The smell of death hangs over the mortuary at the government-run JJ Hospital in Mumbai. "What do you want?" asks the clerk at the inquiry window. "A dead body." "From where?". "Bhandup". "Yes! It's in that corner, ask the doctor for a certificate and collect it" is the matter of fact answer.
The staff at the mortuary are not impressed or saddened by dead bodies. They deal with death every moment at work. "When I decided to do this I knew what I was getting into," says Dr S M Patil, above, left, the police surgeon and medico-legal advisor to the government of Maharashtra. "I have been dealing with dead bodies since I studied pathology in college."
"The bodies of the nine Pakistani terrorists (killed in the 26/11 Mumbai attacks) lying here does not add any expense to the government or to us. We do not have a separate cell for them. They are there with the rest of the bodies," he adds.
There are three sections in the mortuary. One is for pathological bodies, one for forensic cadavers and the third for people who die before admission to the hospital. The respective capacities are 44, 44 and 34 bodies.
The three cabinets are maintained at a temperature of four degrees centigrade at all times. The bodies are embalmed before being placed in the cabinets. That is a one-time process; thereafter, the body can be preserved indefinitely.
Any unclaimed body is legally under the custody of the police. The police can dispose the bodies when they wish.
In the case of the nine slain terrorists, Islamic groups in Mumbai refused to permit the bodies to be buried in the city's cemetries on the ground that the terrorists had committed crimes against Islam. Pakistan too refuses to claim the bodies.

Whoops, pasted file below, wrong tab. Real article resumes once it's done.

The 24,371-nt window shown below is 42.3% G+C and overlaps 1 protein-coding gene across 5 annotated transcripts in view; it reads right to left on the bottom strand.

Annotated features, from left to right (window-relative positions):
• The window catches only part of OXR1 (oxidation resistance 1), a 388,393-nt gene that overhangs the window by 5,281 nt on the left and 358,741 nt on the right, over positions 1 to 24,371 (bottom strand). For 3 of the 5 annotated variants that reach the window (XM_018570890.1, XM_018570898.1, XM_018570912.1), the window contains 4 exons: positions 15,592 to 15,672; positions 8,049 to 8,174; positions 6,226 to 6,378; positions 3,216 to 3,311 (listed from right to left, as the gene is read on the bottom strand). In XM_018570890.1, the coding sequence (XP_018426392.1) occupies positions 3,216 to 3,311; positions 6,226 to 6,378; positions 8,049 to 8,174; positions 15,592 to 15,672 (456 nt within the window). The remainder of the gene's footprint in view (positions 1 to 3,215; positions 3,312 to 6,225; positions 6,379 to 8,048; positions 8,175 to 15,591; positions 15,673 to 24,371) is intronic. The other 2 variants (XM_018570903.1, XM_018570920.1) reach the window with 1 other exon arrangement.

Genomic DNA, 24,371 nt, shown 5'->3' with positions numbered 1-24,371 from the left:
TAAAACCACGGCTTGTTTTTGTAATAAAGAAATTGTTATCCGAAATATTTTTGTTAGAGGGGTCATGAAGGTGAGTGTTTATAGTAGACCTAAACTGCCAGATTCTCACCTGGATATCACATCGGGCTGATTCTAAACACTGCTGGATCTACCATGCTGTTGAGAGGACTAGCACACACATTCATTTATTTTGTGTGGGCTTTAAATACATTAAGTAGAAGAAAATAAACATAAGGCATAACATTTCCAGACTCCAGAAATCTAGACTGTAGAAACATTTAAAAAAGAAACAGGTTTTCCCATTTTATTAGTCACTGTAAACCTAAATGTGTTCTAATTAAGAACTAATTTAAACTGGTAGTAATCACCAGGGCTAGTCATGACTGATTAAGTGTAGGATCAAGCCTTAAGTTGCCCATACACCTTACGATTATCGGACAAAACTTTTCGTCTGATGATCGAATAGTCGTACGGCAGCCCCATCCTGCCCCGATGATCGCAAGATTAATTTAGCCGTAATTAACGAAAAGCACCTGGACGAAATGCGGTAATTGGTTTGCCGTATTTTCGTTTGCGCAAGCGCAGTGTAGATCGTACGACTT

The bodies of people, who are brought dead to the hospital, are taken straight to the police, whose surgeons conduct an autopsy and issue a certificate stating the cause of death.
When a person dies after being admitted 24 hours in the hospital, the body is given to the pathology department for an autopsy.
When a patient dies of natural causes, the body is handed over to the pathology department. When he dies of unnatural causes, the forensic department takes over.
The autopsies of the nine terrorists's bodies were conducted by police surgeons as they were brought dead to the hospital. Recalling those horrific days last November Dr Patil told rediff.com, "We worked non-stop for five days. In all, 174 bodies came here".
It was not the JJ doctors alone that worked long hours during and in the days after the attacks. The men who carried, bathed, stored the dead bodies all worked continously.
The government honoured the doctors with certificates of appreciation and the mortuary staff with cash awards of Rs 5,000 each.
For the staff at the JJ mortuary the horrors of those 60 hours last November continues. Then, they worked non stop for 120 hours. Now they preserve the nine bodies that the nation hates.
Image: Dr S M Patil. Photograph: A Ganesh Nadar